Harris, Reed & Seiferth
Whether you're a novice or a skilled motorcycle operator, there are going to be times when hazards on the road test your handling abilities. The best defense you have is the ability to react quickly and calmly to the hazards that appear in your path. Use our motorcycle riding safety tips below.
Before you go out riding, watch your local weather forecast. If there is a possibility of rain, snow, strong winds or other potentially dangerous weather on the way, you may want to leave your motorcycle parked where it is and choose a more appropriate method of transportation. But you can't always predict the weather, and there is always the possibility you could get caught in dangerous driving conditions.
Depending on the specific hazard or road conditions, there are some things you can do - and can practice beforehand - to ensure that you know how to react when these conditions arise. Depending on whether you're riding in slick conditions like rain, snow or wet leaves or trying to avoid hazards in the road such as potholes, debris or uneven pavement, here are a few motorcycle riding safety tips that could help you react in ways that will, keep you and your bike safe.
When Surfaces are Slick
There are several conditions that could cause a riding surface to become slippery and require you to react quickly. Some of these elements are liquids (such as oil spots) on the road, rain, wet leaves, sand, gravel, and snow and ice. Regardless of the cause of the slippery surface, here are some tips that might help you maneuver through these less-than-ideal conditions:
Strong winds can catch you off-guard and throw you off balance when you're on a motorcycle ride. Opposed to other weather hazards, you can't see it coming. Be aware of weather conditions before you ride and take extra precautions when winds are extreme. Look ahead on the path you're riding and try to determine where the wind is going to catch you so you can plan for it. Some areas to watch out for include bridges, gaps between buildings and trees, open roads, coastal areas and gusts as large trucks pass. Try and figure out which way the wind is going to blow you and then do the following:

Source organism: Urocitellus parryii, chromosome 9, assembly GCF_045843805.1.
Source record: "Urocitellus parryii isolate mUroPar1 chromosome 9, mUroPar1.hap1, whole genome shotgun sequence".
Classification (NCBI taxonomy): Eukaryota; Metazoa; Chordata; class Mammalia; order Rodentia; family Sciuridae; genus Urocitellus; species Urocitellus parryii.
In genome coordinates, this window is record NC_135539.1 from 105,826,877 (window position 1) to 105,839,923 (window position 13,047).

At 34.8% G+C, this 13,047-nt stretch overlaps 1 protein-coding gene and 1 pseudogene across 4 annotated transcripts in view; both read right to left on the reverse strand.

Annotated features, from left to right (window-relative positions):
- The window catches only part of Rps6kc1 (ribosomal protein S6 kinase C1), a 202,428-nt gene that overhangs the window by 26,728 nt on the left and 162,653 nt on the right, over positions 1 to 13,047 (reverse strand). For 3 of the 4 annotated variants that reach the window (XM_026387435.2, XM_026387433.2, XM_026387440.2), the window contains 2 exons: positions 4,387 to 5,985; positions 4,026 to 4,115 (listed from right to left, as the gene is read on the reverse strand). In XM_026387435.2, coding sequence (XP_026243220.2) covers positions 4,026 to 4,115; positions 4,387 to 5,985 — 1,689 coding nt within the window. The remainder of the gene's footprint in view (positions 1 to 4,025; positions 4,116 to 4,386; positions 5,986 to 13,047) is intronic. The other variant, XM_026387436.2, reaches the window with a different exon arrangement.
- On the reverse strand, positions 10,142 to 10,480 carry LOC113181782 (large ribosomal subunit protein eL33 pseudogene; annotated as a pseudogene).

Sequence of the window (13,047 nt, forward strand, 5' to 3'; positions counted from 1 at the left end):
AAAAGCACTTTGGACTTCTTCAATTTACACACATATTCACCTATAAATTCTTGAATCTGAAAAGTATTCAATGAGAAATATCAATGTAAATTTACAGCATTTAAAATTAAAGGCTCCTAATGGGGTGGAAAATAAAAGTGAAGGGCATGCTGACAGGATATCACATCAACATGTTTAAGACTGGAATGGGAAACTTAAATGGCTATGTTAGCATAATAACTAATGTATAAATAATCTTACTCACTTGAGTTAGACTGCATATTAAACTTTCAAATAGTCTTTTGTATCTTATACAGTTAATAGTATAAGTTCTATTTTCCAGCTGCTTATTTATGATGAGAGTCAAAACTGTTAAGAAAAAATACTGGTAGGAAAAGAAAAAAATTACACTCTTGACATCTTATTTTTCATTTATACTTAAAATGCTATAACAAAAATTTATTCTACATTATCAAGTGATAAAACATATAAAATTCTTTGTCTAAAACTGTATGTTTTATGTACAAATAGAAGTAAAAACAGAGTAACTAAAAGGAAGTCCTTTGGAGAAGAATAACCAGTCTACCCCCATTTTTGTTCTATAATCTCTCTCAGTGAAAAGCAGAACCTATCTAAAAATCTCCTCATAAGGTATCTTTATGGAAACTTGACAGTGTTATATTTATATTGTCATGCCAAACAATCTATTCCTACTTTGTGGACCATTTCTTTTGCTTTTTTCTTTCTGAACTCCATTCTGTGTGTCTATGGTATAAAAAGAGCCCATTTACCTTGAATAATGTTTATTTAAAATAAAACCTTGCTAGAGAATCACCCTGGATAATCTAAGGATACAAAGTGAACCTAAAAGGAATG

When Debris or Hazards Appear in Your Path
There are many times that hazards such as potholes, branches or items in the road might appear seemingly out of nowhere. It is very important that you practice avoiding hazards, and are able to react quickly and calmly when they do appear.
Often, you will need to make a quick turn to avoid the object or hazard. To do this, you should lean quickly in the direction you want to turn and press on the inside of the hand grip on the same side. This will cause the front wheel to move slightly in the opposite direction while still allowing the bike to move straight ahead to avoid the object without losing balance or throwing the bike too far off course.
If you have to ride over an object, it is important that you:
The same advice holds true when dealing with uneven surfaces like potholes, broken pavement or railroad tracks:
The Motorcycle Safety Foundation has developed this proactive defense-driving tool as an easy way to recall what steps you should take if a hazard crosses your path while you're riding your motorcycle. Keep “SEE” in mind when you're out riding as a good first step in deciding what you need to do.
S - Search around you for potential hazards. Look ahead, to the sides, in your mirrors and even over your shoulder.
E - Evaluate any possible hazards or dangers such as an oncoming car making a left turn, a driver speeding up behind you or a car waiting to pull onto the road.
E - Execute the action needed to avoid the hazard such as braking or turning.
If you take the steps to identify and react quickly and calmly to the hazards that you could face on the road, you are in a much better position to come out of a potentially dangerous situation unscathed. Nothing can take the place of practice when you're riding a motorcycle, so it's a good idea to spend some time trying to avoid obstacles or potential hazards in a safe environment. Take a Motorcycle Safety Course to prepare yourself for what you could face.
In addition to doing what you can to protect your motorcycle and yourself from potential hazards out on the road, it's important that you have the right motorcycle insurance. You need an insurance policy that offers the coverages that are important to your specific bike and lifestyle. Take a look at our coverage options on our motorcycle insurance page, or get a quote.
Important things to look for when choosing a specialized motorcycle insurance policy:
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